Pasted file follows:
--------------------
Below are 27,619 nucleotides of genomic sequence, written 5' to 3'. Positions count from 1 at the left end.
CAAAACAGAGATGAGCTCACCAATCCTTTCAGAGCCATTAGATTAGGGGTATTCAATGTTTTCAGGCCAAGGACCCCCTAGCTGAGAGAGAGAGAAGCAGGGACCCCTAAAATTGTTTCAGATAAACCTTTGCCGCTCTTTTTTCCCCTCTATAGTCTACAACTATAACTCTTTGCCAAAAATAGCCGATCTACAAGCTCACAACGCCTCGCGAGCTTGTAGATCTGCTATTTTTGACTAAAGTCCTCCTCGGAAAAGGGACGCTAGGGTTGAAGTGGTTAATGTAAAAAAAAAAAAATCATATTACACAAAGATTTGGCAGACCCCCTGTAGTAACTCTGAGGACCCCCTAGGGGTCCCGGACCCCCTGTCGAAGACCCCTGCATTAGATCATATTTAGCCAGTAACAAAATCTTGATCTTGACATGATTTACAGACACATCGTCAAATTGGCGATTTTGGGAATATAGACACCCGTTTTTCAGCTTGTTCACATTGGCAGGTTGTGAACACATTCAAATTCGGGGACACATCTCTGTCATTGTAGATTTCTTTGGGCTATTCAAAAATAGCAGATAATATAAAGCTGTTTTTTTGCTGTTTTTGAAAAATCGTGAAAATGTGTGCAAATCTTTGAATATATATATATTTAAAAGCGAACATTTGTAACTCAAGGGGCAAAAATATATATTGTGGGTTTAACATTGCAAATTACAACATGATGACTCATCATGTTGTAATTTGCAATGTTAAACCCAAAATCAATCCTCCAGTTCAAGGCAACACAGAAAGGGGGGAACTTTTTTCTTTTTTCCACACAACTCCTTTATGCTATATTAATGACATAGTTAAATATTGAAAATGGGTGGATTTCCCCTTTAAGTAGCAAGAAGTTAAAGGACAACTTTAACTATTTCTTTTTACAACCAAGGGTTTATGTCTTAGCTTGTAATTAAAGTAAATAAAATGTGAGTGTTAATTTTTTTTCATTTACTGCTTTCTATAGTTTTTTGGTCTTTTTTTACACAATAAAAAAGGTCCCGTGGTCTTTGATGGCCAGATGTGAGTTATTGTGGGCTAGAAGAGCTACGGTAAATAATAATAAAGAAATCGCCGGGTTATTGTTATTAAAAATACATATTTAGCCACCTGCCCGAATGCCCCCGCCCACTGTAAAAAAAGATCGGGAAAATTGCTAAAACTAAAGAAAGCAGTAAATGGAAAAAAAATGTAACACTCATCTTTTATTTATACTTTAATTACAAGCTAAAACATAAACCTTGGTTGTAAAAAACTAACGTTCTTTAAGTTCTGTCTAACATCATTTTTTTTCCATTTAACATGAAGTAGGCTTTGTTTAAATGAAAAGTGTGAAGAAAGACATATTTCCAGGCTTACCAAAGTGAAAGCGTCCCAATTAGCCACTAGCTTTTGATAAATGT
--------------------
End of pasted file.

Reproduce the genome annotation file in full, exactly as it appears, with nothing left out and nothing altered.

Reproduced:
Below are 27,619 nucleotides of genomic sequence, written 5' to 3'. Positions count from 1 at the left end.
CAAAACAGAGATGAGCTCACCAATCCTTTCAGAGCCATTAGATTAGGGGTATTCAATGTTTTCAGGCCAAGGACCCCCTAGCTGAGAGAGAGAGAAGCAGGGACCCCTAAAATTGTTTCAGATAAACCTTTGCCGCTCTTTTTTCCCCTCTATAGTCTACAACTATAACTCTTTGCCAAAAATAGCCGATCTACAAGCTCACAACGCCTCGCGAGCTTGTAGATCTGCTATTTTTGACTAAAGTCCTCCTCGGAAAAGGGACGCTAGGGTTGAAGTGGTTAATGTAAAAAAAAAAAAATCATATTACACAAAGATTTGGCAGACCCCCTGTAGTAACTCTGAGGACCCCCTAGGGGTCCCGGACCCCCTGTCGAAGACCCCTGCATTAGATCATATTTAGCCAGTAACAAAATCTTGATCTTGACATGATTTACAGACACATCGTCAAATTGGCGATTTTGGGAATATAGACACCCGTTTTTCAGCTTGTTCACATTGGCAGGTTGTGAACACATTCAAATTCGGGGACACATCTCTGTCATTGTAGATTTCTTTGGGCTATTCAAAAATAGCAGATAATATAAAGCTGTTTTTTTGCTGTTTTTGAAAAATCGTGAAAATGTGTGCAAATCTTTGAATATATATATATTTAAAAGCGAACATTTGTAACTCAAGGGGCAAAAATATATATTGTGGGTTTAACATTGCAAATTACAACATGATGACTCATCATGTTGTAATTTGCAATGTTAAACCCAAAATCAATCCTCCAGTTCAAGGCAACACAGAAAGGGGGGAACTTTTTTCTTTTTTCCACACAACTCCTTTATGCTATATTAATGACATAGTTAAATATTGAAAATGGGTGGATTTCCCCTTTAAGTAGCAAGAAGTTAAAGGACAACTTTAACTATTTCTTTTTACAACCAAGGGTTTATGTCTTAGCTTGTAATTAAAGTAAATAAAATGTGAGTGTTAATTTTTTTTCATTTACTGCTTTCTATAGTTTTTTGGTCTTTTTTTACACAATAAAAAAGGTCCCGTGGTCTTTGATGGCCAGATGTGAGTTATTGTGGGCTAGAAGAGCTACGGTAAATAATAATAAAGAAATCGCCGGGTTATTGTTATTAAAAATACATATTTAGCCACCTGCCCGAATGCCCCCGCCCACTGTAAAAAAAGATCGGGAAAATTGCTAAAACTAAAGAAAGCAGTAAATGGAAAAAAAATGTAACACTCATCTTTTATTTATACTTTAATTACAAGCTAAAACATAAACCTTGGTTGTAAAAAACTAACGTTCTTTAAGTTCTGTCTAACATCATTTTTTTTCCATTTAACATGAAGTAGGCTTTGTTTAAATGAAAAGTGTGAAGAAAGACATATTTCCAGGCTTACCAAAGTGAAAGCGTCCCAATTAGCCACTAGCTTTTGATAAATGT